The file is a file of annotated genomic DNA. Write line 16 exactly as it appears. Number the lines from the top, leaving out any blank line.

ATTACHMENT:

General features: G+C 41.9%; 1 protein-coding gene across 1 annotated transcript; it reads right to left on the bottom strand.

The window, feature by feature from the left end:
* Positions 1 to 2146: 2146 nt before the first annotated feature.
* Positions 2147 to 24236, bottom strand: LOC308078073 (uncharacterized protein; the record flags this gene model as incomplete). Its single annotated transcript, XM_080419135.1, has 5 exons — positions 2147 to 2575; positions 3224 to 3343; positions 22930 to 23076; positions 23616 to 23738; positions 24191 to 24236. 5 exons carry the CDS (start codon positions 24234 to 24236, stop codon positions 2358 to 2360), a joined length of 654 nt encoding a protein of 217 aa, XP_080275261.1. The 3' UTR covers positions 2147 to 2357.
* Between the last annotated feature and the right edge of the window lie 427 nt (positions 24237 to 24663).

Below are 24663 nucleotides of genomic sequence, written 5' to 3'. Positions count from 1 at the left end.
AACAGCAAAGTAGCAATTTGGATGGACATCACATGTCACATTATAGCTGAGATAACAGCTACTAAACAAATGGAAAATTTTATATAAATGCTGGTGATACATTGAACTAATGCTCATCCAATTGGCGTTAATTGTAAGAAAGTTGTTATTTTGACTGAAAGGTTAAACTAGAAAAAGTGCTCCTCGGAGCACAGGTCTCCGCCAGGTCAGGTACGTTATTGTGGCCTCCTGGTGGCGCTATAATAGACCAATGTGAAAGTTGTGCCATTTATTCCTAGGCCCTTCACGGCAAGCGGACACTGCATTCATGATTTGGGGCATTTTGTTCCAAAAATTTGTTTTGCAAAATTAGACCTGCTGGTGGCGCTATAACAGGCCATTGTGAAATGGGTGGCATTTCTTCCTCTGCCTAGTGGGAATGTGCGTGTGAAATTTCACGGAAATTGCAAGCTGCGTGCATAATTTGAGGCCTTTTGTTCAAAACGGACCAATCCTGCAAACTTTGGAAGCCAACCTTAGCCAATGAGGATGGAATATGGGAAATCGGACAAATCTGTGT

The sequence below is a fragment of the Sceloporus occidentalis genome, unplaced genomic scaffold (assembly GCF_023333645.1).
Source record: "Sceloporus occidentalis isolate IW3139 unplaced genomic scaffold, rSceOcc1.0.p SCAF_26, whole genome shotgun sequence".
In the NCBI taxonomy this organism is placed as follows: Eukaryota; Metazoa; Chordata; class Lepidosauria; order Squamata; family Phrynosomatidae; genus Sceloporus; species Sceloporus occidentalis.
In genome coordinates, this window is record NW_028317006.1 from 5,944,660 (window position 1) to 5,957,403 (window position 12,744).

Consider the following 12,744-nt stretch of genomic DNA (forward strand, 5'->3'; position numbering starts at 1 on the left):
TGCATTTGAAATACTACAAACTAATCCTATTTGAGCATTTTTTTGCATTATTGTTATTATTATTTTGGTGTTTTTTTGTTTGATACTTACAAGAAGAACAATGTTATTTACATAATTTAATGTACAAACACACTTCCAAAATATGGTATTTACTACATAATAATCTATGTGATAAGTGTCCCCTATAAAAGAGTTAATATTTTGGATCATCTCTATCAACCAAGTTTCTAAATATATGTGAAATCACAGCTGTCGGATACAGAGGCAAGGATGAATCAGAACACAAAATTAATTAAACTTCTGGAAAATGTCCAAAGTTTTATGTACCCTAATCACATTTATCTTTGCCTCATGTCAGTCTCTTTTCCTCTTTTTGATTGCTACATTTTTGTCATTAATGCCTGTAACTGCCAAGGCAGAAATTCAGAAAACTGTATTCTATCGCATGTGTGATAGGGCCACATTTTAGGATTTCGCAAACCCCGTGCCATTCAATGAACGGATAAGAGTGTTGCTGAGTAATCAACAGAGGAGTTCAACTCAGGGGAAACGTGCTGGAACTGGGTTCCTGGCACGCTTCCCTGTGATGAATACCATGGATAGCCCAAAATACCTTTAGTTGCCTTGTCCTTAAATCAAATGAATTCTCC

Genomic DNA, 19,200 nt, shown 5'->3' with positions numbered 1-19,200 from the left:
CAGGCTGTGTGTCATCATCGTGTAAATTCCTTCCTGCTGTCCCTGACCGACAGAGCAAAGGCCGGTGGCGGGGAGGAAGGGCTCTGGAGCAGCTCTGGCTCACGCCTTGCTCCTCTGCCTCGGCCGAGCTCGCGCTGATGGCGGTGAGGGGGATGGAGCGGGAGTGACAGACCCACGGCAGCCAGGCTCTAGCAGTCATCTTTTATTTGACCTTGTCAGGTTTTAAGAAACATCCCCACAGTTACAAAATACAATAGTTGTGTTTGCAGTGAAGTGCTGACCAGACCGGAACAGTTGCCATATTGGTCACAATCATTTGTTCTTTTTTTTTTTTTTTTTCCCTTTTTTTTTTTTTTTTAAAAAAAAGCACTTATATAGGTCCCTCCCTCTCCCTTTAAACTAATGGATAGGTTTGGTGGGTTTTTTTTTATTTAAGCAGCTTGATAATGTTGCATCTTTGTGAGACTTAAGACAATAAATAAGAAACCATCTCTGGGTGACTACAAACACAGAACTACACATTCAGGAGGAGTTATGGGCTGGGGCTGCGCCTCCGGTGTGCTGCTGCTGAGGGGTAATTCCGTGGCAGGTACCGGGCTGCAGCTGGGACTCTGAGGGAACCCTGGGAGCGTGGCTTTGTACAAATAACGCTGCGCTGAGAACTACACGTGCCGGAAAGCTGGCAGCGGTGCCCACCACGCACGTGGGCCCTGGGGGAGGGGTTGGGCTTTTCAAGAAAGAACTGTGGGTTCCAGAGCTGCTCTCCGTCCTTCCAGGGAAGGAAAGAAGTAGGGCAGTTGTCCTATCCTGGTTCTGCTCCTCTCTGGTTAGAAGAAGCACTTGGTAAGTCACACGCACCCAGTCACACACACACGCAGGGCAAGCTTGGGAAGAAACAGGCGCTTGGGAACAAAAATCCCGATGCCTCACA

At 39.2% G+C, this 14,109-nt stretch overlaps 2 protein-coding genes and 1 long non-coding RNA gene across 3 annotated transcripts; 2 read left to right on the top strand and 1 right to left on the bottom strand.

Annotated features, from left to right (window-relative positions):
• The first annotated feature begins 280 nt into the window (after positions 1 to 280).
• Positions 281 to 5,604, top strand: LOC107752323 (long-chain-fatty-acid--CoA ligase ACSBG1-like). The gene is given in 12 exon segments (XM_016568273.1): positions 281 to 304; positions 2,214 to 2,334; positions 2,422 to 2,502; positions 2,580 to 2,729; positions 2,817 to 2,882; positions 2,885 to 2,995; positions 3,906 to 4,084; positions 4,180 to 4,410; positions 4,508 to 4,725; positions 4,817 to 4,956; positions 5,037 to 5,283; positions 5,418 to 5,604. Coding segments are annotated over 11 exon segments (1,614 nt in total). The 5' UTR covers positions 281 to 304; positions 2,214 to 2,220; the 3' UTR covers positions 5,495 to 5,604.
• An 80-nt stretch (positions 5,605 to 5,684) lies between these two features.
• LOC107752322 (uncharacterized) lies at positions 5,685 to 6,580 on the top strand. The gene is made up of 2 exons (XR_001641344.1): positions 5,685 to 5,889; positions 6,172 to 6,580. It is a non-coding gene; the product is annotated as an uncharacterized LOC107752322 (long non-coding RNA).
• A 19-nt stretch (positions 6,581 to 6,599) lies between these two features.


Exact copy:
At 39.2% G+C, this 14,109-nt stretch overlaps 2 protein-coding genes and 1 long non-coding RNA gene across 3 annotated transcripts; 2 read left to right on the top strand and 1 right to left on the bottom strand.